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ABSTRACT: Combination antiretroviral therapy has resulted in longer life expectancies in persons living with HIV; however, end organ disease and death from organ failure have become growing issues for this population. With effective therapies for viral suppression, HIV is no longer considered an absolute contraindication to organ transplantation. Over the past decade, studies of transplantation in patients with HIV have had encouraging results such that patients with organ failure are pursuing transplantation. This review focuses on the current status of organ transplantation for HIV-infected persons.Current Infectious Disease Reports 10/2013; 15(6). DOI:10.1007/s11908-013-0381-x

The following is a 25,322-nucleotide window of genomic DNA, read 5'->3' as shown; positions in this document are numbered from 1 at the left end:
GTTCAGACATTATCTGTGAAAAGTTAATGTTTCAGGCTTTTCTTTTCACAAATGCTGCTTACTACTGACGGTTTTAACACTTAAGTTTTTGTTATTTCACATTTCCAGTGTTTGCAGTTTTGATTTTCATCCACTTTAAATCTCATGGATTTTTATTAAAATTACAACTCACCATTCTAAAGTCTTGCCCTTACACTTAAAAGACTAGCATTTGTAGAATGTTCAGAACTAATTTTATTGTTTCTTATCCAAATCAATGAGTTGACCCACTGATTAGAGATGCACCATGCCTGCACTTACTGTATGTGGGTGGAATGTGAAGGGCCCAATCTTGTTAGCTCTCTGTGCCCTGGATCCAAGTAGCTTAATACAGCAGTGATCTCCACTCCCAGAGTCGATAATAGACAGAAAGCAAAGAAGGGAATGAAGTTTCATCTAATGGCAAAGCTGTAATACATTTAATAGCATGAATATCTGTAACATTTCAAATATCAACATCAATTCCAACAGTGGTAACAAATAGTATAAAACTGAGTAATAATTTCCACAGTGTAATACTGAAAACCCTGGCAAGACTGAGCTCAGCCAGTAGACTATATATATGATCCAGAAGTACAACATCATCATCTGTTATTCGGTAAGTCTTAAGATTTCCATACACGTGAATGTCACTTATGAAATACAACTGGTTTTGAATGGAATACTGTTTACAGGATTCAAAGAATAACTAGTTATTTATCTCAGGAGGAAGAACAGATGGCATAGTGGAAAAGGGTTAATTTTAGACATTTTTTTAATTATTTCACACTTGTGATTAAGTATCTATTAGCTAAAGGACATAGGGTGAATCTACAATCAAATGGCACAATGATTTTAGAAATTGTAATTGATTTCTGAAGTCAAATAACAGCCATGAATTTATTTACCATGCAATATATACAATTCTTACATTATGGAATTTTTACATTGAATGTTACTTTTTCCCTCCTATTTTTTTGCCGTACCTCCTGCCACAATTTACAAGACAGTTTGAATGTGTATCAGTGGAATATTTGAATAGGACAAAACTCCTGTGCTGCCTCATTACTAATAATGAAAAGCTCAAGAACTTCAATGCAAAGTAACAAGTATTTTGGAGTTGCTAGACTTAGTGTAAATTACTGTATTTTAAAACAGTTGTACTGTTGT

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ABSTRACT: The calcineurin inhibitor tacrolimus is the backbone of immunosuppressive drug therapy after solid organ transplantation. Tacrolimus is effective in preventing acute rejection but has considerable toxicity and displays marked inter-individual variability in its pharmacokinetics and pharmacodynamics. The genetic basis of these phenomena is reviewed here. With regard to its pharmacokinetic variability, a single nucleotide polymorphism (SNP) in cytochrome P450 (CYP) 3A5 (6986A>G) has been consistently associated with tacrolimus dose requirement. Patients expressing CYP3A5 (those carrying the A nucleotide, defined as the *1 allele) have a dose requirement that is around 50 % higher than non-expressers (those homozygous for the G nucleotide, defined as the *3 allele). A randomised controlled study in kidney transplant recipients has demonstrated that a CYP3A5 genotype-based approach to tacrolimus dosing leads to more patients reaching the target concentration early after transplantation. However, no improvement of clinical outcomes (rejection incidence, toxicity) was observed, which may have been the result of the design of this particular study. In addition to CYP3A5 genotype, other genetic variants may also contribute to the variability in tacrolimus pharmacokinetics. Among these, the CYP3A4*22 and POR*28 SNPs are the most promising. Individuals carrying the CYP3A4*22 T-variant allele have a lower tacrolimus dose requirement than individuals with the CYP3A4*22 CC genotype and this effect appears to be independent of CYP3A5 genotype status. Individuals carrying the POR*28 T-variant allele have a higher tacrolimus dose requirement than POR*28 CC homozygotes but this association was only found in CYP3A5-expressing individuals. Other, less well-defined SNPs have been inconsistently associated with tacrolimus dose requirement. It is envisaged that in the future, algorithms incorporating clinical, demographic and genetic variables will be developed that will aid clinicians with the determination of the tacrolimus starting dose for an individual transplant recipient. Such an approach may limit early tacrolimus under-exposure and toxicity. With regard to tacrolimus pharmacodynamics, no strong genotype-phenotype relationships have been identified. Certain SNPs associate with rejection risk but these observations await replication. Likewise, the genetic basis of tacrolimus-induced toxicity remains unclarified. SNPs in the genes encoding for the drug transporter ABCB1 and the CYP3A enzymes may relate to chronic nephrotoxicity but findings have been inconsistent. No genetic markers reliably predict new-onset diabetes mellitus after transplantation, hypertension or neurotoxicity. The CYP3A5*1 SNP is currently the most promising biomarker for tailoring tacrolimus treatment. However, before CYP3A5 genotyping is incorporated into the routine clinical care of transplant recipients, prospective clinical trials are needed to determine whether such a strategy improves patient outcomes. The role of pharmacogenetics in tacrolimus pharmacodynamics should be explored further by the study of intra-lymphocyte and tissue tacrolimus concentrations.Clinical Pharmacokinetics 11/2013; 53(2). DOI:10.1007/s40262-013-0120-3 · 5.49 Impact Factor